NASHVILLE — Four Tennessee House Republicans, including a Signal Mountain lawmaker, are set to square off Thursday in an election to become the new "face" of the House GOP Caucus.
A relatively late entrant into the contest, Patsy Hazlewood of Signal Mountain is vying with Reps. Michael Curcio of Dickson, Jeremy Faison of Cosby and Jerry Sexton of Bean Station to become the new GOP caucus chair.
It comes with current chair Rep. Cameron Sexton of Crossville expected to be elected House speaker Friday on the floor, replacing Republican Glen Casada, who resigned the chamber's top post under pressure following a series of political blowups and a majority of his own caucus saying they no longer had confidence in his ability to lead the chamber.
The GOP Caucus chair post is "extremely important" to Republicans, said House Majority Leader William Lamberth, R-Portland.
"To a large part, that's the face of your caucus, for a lot of public outreach, for a lot of planning in election years, for a lot of coordinating between caucus members and, yes, it does assist with fundraising," Lamberth said.
While campaign fundraising under caucus bylaws falls to the majority leader, "it's always been a team effort," Lamberth said. "The caucus chair really is kind of the person who is the glue that holds your caucus together by coordinating everything that the caucus does" in areas ranging from meetings of GOP lawmakers, positions on bills, fund raising and social events.
Three of the lawmakers seeking to succeed Cameron Sexton as caucus chair — Faison, Hazlewood and Jerry Sexton, who is no relation to Cameron Sexton — became sharp Casada critics following revelations of the then-speaker's sexually explicit and racially charged tweets with a top aide.
After the uproar erupted, Faison and Hazlewood fairly early on called for Casada to step down. Jerry Sexton, meanwhile, was a key figure in the successful push for the caucus to hold a confidence vote on Casada.
Hazlewood, a former top East Tennessee executive for Bell South/AT&T, has cited her business and nonprofit group leadership skills, as well as extensive fundraising experience in areas ranging from the United Way to the Chattanooga Area Chamber of Commerce.
In a recent Times Free Press interview, Hazlewood, who had been named House Finance vice chair by Casada, said that while she in no way means to disparage the other candidates, "I just think right now, for where we are, I would be the better face of this caucus."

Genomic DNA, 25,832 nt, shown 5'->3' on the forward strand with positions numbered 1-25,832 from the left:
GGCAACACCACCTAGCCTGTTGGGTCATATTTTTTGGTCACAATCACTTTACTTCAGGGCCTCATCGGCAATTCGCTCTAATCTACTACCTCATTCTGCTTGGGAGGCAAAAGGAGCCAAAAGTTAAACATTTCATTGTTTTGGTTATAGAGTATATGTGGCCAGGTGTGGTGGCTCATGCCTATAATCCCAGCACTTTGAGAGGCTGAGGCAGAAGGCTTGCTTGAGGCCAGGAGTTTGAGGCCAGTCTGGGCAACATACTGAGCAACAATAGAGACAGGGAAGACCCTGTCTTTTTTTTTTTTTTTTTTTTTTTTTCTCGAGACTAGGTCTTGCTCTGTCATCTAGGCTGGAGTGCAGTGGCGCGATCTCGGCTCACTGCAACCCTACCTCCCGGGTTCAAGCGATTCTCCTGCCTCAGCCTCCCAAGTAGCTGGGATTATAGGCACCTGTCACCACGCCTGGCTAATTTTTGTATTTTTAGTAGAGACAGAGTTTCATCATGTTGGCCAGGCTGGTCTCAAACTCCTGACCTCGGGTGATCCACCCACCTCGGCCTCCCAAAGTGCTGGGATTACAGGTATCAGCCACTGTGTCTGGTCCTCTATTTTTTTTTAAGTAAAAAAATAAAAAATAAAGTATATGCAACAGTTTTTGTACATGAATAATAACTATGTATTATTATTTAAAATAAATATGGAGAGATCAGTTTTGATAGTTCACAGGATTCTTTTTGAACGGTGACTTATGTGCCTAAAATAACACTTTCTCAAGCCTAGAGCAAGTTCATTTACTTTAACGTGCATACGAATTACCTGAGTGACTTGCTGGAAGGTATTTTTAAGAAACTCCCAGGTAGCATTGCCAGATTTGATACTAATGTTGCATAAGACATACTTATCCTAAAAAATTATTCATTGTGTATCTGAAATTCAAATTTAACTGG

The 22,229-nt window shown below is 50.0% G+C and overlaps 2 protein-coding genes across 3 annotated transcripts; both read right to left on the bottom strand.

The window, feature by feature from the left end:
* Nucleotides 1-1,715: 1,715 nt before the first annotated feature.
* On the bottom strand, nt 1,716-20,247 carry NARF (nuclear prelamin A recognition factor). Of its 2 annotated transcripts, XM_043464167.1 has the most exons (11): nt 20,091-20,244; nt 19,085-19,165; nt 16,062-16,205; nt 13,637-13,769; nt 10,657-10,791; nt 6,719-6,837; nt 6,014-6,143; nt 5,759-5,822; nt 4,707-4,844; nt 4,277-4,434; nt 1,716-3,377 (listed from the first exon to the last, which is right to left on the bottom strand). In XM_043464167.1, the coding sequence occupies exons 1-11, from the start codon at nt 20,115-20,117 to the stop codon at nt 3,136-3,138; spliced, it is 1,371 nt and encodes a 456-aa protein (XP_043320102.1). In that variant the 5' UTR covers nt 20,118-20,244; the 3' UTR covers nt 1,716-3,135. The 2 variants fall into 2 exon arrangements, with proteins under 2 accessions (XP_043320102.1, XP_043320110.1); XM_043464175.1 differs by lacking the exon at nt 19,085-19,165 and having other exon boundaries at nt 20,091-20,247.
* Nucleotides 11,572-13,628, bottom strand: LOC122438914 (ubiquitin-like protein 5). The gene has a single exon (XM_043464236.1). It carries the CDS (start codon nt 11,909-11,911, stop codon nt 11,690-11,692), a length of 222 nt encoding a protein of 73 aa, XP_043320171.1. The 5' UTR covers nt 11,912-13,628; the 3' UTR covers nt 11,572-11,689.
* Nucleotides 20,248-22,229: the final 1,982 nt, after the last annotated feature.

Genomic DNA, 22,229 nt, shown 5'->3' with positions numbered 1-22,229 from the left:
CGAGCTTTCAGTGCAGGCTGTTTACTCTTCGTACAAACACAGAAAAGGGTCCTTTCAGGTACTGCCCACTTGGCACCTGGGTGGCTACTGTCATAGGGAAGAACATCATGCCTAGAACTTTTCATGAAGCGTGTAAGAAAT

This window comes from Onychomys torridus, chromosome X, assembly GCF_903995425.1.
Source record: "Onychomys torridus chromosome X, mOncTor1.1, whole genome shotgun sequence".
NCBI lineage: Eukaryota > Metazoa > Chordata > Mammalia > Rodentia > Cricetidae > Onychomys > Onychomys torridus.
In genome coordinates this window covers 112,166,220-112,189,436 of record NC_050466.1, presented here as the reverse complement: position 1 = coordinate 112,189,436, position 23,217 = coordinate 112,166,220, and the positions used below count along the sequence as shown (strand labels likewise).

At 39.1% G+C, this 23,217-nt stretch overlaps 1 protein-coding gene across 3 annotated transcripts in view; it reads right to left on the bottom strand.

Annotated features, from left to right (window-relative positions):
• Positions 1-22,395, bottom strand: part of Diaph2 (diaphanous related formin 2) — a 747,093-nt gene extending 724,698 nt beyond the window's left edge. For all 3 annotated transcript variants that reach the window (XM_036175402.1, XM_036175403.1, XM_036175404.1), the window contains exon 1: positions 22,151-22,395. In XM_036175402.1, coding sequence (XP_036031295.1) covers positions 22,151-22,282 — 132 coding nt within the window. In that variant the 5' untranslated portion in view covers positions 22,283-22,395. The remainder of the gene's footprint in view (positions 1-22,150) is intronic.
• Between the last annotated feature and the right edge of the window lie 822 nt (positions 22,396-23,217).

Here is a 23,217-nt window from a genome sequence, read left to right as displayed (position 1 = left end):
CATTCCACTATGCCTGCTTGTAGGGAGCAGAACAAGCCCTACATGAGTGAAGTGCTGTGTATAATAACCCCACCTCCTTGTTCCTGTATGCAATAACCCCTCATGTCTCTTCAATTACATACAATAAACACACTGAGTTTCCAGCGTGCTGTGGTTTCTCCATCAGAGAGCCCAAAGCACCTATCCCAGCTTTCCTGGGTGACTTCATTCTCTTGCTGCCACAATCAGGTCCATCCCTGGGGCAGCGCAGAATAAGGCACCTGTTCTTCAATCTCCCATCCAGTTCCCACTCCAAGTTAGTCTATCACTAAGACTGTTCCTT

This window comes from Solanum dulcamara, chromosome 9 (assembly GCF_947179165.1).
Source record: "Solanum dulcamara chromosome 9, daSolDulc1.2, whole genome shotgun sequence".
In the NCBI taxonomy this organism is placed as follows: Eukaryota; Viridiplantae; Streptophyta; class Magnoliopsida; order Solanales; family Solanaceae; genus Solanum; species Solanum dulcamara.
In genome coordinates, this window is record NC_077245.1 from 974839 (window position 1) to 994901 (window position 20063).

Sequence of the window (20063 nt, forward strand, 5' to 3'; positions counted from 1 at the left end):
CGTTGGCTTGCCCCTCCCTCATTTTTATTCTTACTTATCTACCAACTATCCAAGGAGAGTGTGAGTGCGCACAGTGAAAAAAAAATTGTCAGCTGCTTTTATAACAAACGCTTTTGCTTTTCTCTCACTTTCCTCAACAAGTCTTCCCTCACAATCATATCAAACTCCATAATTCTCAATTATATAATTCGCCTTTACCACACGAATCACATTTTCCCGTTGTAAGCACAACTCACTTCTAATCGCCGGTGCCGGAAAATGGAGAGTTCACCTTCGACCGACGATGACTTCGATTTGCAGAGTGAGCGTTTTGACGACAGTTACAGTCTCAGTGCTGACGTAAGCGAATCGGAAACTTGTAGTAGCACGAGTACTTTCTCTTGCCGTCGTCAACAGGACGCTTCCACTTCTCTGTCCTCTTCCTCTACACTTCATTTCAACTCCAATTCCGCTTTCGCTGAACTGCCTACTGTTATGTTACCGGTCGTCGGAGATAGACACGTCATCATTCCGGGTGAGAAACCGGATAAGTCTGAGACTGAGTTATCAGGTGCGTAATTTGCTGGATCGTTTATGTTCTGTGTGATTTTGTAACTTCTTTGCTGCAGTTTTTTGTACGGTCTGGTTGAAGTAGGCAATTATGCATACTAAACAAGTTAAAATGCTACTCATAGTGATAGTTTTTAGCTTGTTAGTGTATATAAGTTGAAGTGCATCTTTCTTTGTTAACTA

Alluding to complaints that Casada put Republicans under enormous pressure to vote for Republican Gov. Bill Lee's controversial school voucher bill, Hazlewood said "one of the things I want all to understand is we're all reflective of our districts. Under this leadership, everyone's going to be free to vote their districts," noting not all legislative districts are alike.
Faison, a small business owner and former House Government Operations Committee chair, was one of the earliest critics of Casada.
He recently told The Tennessean he believes he can be the "glue that will pull us all together. I get along with every group. I'll make sure that all 72 of my members are actually part of the solutions to the problems that we're facing."
While he's the youngest candidate, Curcio, who was appointed by Casada as Judiciary Committee chairman, is touting his political experience, including fundraising. He had been a Casada ally, with the two successfully pushing a controversial bill that reined in powers of appointed municipal police oversight boards.
"I have worked for congressional campaigns," the insurance broker told WKRN recently. "I have raised money for non-profits. So I have a great statewide network of donors."
Efforts to reach Sexton were unsuccessful. A furniture manufacturer and former pastor of a Baptist church, he is a staunch social conservative.
Contact Andy Sher at email@example.com or 615-255-0550. Follow him on Twitter @AndySher1.